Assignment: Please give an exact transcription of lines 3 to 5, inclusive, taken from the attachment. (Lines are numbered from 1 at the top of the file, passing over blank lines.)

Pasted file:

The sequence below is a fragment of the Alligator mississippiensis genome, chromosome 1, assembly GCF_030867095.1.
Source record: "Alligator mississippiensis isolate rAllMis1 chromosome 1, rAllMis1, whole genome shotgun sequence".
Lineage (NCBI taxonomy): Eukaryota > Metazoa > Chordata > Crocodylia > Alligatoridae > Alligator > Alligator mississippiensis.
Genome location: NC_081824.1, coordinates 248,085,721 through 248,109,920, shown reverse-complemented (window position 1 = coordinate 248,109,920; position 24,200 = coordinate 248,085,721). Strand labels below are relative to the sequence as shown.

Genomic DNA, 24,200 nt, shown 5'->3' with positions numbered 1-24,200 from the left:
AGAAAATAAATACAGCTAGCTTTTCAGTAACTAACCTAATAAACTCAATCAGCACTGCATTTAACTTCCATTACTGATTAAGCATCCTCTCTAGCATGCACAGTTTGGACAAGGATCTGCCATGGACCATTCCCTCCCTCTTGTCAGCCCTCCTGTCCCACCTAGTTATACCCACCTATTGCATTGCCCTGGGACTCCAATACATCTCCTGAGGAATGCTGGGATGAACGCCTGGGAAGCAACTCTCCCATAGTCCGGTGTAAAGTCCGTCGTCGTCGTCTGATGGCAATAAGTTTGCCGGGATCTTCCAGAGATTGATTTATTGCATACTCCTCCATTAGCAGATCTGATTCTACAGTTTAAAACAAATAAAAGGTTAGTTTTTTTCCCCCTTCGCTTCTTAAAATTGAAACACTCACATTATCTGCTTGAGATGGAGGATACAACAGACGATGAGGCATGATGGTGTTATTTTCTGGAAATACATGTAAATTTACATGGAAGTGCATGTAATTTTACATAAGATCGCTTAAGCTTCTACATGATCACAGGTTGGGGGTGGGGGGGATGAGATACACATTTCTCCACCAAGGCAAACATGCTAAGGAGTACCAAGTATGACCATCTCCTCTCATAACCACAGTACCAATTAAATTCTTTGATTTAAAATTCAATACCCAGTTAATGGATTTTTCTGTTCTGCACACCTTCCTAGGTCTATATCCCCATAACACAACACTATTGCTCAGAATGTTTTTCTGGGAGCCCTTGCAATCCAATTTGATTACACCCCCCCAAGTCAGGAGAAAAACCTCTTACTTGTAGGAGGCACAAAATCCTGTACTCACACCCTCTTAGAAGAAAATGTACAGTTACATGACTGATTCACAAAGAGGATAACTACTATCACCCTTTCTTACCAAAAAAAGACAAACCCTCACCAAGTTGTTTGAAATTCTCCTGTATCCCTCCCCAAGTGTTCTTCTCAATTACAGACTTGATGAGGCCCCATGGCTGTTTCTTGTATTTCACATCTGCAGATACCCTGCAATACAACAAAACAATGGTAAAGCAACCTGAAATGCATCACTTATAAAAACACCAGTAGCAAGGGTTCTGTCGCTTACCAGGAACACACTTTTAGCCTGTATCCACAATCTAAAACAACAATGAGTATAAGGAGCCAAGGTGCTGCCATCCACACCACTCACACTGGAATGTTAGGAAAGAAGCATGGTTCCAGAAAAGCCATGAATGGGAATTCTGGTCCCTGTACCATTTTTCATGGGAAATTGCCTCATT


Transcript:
Lineage (NCBI taxonomy): Eukaryota > Metazoa > Chordata > Crocodylia > Alligatoridae > Alligator > Alligator mississippiensis.
Genome location: NC_081824.1, coordinates 248,085,721 through 248,109,920, shown reverse-complemented (window position 1 = coordinate 248,109,920; position 24,200 = coordinate 248,085,721). Strand labels below are relative to the sequence as shown.

Genomic DNA, 24,200 nt, shown 5'->3' with positions numbered 1-24,200 from the left: